Written by Rev. Dr. Robin Meyers
January - February 2001
Dr. Robin Meyers argued a petition for clemency for Wanda Jean Allen on Friday, Dec.15, 2000, at 1 p.m. at the Lexington Penitentiary in Lexington, Okla. The following is the sermon Meyers delivered to his congregation on Dec.10, 2000.
When I say from this pulpit, as I often have, that the only thing anyone knows for certain, is that not a single one of us knows anything for certain, I am speaking from experience—and that's what makes for real preaching. If the maxim in writing is to "write what you know," then it should be true of preaching as well—it ought to be about the world as it really is, not just about the world as we hope it might be someday.
Months ago, the phone rang, and the voice on the other end of the line extended an invitation to me that has changed my life in ways I would never have expected, and put me at the center of something bigger than all of us put together. The voice belonged to Steve Presson, whose Norman, Okla., law firm, Jackson and Presson, handles many of Oklahoma's death row cases. He is, I was soon to learn, a regular listener to the weekly Mayflower Congregational UCC radio program—and as a result of listening to those sermons on the radio, had decided to approach the clemency process for a pending execution in a completely new way.
We decided to meet at my favorite, funky little coffee house, The Red Cup, and when we pulled up our chairs, stirred in our steaming cups of Java, and started talking, I quickly realized I was about to take the first step down the road less traveled—and as Robert Frost said in that magnificent poem, it really does make all the difference—because once the first step is taken, there is no turning back.
What Mr. Presson explained to me was, that in his years of defending death-row inmates, nothing had ever convinced a pardon and parole board to grant clemency, even though in Oklahoma we have the option to commute sentences to life in prison without the possibility of parole. He said there have been the usual approaches to clemency hearings—weeping relatives, emotional expressions of remorse, pleas for forgiveness and whatever other evidence could be presented which sought to show that the offender was short-changed in the legal process, which so often happens in our criminal justice system these days because it is certifiably broken. But nothing works.
Of the five members of Oklahoma's pardon and parole board, three were appointed by Governor Frank Keating who, together with [then] Texas Governor George W. Bush, is the most pro-death penalty governor in America. A Roman Catholic, Keating's pro-death penalty statements are in direct conflict which his church's official teaching. But this has not deterred him from making public statements, including his belief that the death penalty actually upholds the sacredness of human life, and the Pope himself, while an admirable man, is simply mistaken when it comes to the death penalty.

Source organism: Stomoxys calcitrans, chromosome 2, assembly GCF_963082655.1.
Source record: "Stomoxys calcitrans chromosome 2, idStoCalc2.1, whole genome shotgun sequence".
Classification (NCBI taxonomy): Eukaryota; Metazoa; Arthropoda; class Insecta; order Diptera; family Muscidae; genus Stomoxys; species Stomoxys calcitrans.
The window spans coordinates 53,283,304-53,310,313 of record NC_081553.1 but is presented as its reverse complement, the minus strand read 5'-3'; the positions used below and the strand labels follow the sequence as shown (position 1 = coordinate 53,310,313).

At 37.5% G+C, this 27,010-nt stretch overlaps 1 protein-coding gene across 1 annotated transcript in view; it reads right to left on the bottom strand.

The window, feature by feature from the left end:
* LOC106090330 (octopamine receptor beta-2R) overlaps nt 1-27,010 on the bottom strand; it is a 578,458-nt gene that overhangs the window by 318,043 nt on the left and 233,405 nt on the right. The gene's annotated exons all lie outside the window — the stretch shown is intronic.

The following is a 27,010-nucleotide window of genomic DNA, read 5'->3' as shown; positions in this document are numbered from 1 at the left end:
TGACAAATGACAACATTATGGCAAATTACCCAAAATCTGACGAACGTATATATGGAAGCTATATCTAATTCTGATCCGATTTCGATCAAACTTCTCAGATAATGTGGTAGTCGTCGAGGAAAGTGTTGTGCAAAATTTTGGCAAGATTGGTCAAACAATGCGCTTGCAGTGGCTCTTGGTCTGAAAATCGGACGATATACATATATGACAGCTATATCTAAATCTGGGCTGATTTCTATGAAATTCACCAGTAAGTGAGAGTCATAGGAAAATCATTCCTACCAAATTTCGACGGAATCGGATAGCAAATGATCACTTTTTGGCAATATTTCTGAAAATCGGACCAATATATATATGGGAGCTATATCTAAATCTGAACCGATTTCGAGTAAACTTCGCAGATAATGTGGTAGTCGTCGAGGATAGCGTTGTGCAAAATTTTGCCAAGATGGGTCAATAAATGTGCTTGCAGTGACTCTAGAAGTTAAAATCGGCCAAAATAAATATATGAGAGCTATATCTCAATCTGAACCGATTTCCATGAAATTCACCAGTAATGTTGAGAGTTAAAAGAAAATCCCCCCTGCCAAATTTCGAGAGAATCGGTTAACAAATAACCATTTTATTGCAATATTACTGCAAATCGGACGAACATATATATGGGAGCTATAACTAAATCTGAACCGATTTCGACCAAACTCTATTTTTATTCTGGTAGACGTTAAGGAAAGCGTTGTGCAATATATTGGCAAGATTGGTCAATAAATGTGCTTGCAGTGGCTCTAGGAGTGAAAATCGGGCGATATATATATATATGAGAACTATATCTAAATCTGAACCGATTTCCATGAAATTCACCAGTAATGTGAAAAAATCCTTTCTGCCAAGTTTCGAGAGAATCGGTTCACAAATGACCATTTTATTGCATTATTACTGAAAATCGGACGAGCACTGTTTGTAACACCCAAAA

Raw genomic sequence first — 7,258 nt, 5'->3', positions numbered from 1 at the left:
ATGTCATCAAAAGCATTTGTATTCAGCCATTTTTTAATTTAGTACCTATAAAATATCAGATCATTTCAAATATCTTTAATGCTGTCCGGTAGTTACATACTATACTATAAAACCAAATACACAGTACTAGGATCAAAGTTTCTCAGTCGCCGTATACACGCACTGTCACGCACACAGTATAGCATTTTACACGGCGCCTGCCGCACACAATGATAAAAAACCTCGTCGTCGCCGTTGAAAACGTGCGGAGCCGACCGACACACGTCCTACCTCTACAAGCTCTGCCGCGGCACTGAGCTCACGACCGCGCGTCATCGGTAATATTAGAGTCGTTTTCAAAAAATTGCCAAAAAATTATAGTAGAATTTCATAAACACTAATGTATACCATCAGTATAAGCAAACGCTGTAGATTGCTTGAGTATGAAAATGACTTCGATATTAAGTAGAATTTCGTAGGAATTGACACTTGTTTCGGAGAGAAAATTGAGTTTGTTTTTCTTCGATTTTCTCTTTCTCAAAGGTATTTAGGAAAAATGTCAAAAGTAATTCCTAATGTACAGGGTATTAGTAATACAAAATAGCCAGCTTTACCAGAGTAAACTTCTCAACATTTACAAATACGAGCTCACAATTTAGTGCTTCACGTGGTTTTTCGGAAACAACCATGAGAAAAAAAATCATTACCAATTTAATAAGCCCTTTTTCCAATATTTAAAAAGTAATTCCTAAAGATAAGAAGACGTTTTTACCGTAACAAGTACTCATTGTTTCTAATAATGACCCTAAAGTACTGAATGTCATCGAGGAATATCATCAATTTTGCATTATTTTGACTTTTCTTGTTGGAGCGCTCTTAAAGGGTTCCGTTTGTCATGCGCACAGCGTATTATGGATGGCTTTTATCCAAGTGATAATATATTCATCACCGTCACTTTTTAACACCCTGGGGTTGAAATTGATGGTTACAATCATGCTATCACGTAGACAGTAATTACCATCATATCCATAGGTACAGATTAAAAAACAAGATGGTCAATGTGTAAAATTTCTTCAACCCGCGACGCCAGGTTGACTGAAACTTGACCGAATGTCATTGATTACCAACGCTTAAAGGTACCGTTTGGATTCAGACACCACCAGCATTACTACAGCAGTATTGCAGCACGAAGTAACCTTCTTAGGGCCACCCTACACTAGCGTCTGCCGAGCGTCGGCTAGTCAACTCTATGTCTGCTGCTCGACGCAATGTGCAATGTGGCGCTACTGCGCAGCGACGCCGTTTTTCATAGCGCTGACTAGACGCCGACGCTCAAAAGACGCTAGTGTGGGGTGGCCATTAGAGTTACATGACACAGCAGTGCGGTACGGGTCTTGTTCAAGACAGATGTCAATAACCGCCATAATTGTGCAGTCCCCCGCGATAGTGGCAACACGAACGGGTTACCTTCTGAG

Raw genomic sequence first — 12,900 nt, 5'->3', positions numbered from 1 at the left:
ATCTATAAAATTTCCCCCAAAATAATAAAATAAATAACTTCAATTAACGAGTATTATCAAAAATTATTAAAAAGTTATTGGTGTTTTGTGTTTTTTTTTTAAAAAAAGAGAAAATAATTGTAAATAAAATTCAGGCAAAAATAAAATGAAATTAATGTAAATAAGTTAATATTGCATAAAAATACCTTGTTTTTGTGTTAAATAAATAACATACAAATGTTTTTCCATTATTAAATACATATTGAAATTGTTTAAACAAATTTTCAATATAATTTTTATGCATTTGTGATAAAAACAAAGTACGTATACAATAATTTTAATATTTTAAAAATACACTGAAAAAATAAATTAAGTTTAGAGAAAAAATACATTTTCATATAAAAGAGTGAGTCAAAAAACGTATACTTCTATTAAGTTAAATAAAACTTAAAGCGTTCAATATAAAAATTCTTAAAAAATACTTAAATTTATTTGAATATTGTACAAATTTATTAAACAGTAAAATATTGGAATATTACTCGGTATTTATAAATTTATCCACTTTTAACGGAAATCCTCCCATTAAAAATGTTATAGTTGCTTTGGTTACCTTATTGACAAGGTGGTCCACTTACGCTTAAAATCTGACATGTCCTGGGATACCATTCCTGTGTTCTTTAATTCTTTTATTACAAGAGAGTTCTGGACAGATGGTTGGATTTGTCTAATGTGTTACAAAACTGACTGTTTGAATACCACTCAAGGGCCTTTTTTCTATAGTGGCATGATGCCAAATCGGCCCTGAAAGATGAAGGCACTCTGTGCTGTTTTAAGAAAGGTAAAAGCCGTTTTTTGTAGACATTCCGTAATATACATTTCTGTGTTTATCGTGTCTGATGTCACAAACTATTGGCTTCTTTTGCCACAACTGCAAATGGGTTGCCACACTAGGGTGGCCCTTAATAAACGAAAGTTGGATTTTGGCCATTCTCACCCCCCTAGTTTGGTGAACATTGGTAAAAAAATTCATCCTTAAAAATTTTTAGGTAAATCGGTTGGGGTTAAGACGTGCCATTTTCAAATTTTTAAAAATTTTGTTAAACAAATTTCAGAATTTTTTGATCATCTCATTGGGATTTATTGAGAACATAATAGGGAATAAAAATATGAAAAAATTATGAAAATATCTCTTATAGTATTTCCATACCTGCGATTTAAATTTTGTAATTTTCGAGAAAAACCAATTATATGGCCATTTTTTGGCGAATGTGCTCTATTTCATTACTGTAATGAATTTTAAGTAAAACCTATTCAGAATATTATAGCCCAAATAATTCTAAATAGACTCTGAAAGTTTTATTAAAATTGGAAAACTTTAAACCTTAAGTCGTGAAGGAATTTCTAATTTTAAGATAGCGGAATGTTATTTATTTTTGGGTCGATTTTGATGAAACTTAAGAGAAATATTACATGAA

And so Oklahoma, which seems to me to be in a kind of undeclared race with Texas to see who can kill the most people as a way of proving how wrong it is to kill people, has proven to be an almost hopeless place for death row inmates. And Mr. Presson said that he and his legal team had decided to try something that had never been tried before: to ask a minister to make an appeal for clemency based not just on legal issues, but on moral and ethical ones as well.
"I have come to believe," Mr. Presson explained, "that lawyers do not have the moral authority to make the kind of arguments that often need to be made in death penalty cases. That takes someone who knows the Bible and is able to offer a second opinion when it comes to the prevailing religious assumptions of this state, which is that God is in favor of what we are doing—after all, 'an eye for an eye and a tooth for a tooth'—take a life, forfeit your life."
But then, of course, we know that it really doesn't work that way. You can kill people these days, sometimes a whole bunch of people, and if you have the right defense, the right skin color, the right connections, you will not get the death penalty. There are no rich people on death row. And if you are O.J. Simpson, of course, you can get away with murder, because you can afford the Dream Team.